Superintendent Association Tells Districts to “Mine Gold in Your Backyard.”
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The American Association of School Administrators, AASA, represents the Voices of School Superintendents on Capitol Hill and is actively encouraging schools to mine [student] gold. From the AASA website comes this little nugget, encouraging districts to “apply a little creativity” and “capitalize” on “Intellectual Property” by Mining Gold in Your Backyard.
(By the way, AASA is not the only one cashing in on kids. You may recall a March 2016 Congressional Hearing on the use of student data for research, where one of the panelists, Dr. Jane Hannaway, a researcher for AIR and Georgetown University, exuberantly stated that Student Data from the SLDS is a Gold Mine.)
But, back to the American Association of School Administrators, AASA, who represent School Superintendents. The AASA website expands on this student data goldrush and gives several suggestions on how to leverage district resources, such as making cash on disaggregating student data, monitoring student computer access, tracking student lunch purchases or student health records:
“You may have on-site technology staff members who write code to disaggregate standardized test data, monitor student and faculty computer access, control student records, or track student lunch purchases or health records. Specialized spreadsheets to record bus maintenance records, budgets or substitute teacher assignments also are valuable resources. Check with department personnel to determine what they have developed to help them in their jobs. If your personnel need those programs, chances are other schools need them as well. If you can combine them into a system of documents or programs to accomplish a job category, you have created a turnkey marketable product. However, Hirsch warns that schools seldom have the resources to perform tech support on software they sell.”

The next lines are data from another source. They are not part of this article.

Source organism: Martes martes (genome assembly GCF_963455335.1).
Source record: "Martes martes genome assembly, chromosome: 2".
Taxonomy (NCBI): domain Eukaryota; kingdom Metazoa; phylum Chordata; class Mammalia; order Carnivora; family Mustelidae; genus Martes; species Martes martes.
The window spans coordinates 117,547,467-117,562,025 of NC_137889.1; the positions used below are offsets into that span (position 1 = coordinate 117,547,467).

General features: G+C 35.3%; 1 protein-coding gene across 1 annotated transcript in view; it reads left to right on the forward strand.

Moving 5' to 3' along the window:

“How can you capitalize on these IP resources? Consider what you have that the market would want. Would teachers snap up a set of 5th-grade math assessments correlated to the state’s high-stakes test? What about lesson plans that creatively tackle all the objectives in the state-mandated curriculum?
Schools are finding their budgets stretched tighter and tighter, so you don’t want to let intellectual property opportunities slip through your fingers. By applying a little creativity to the collection and control of your resources, you can have a publication and licensing stream that will showcase your district, provide some return on your investment and manage your district property.”-AASA [emphasis added]
Is that how this national association of Superintendents sees children? Are children simply a return on investment? Are children District property? Are children a product?
If you disagree with the idea of children being a commodity, schools making money from marketing student data, student test scores, student data trackers, data dashboards etc., then now is the time to say something. SAY NO.
Remind schools: Children are more than data makers.
STUDENTS SHOULD OWN THEIR OWN DATA. Students create their data; it should be their intellectual property to decide to share, or not.
*Interesting side note on AASA’s own backyard. Look at some of their partners.
With big names like Naviance, McGraw Hill, and Amazon as partners, you might be wondering, “Who does AASA, the “voice of Superintendents” represent: students or big corporations and so-called EduPreneurs?
We will leave you with this AASA statement that just about sums it up:
“A partnership with AASA is the perfect opportunity to promote the goals, products and services of your organization to key decision makers in the K-12 marketplace.”
Maybe parents need to give money to schools so they can have a say, and be “key decision makers in K-12” … Oh wait, they do. It’s called tax dollars. It is time for schools (and Superintendents) to listen to parents and represent what is best for children, not the marketplace.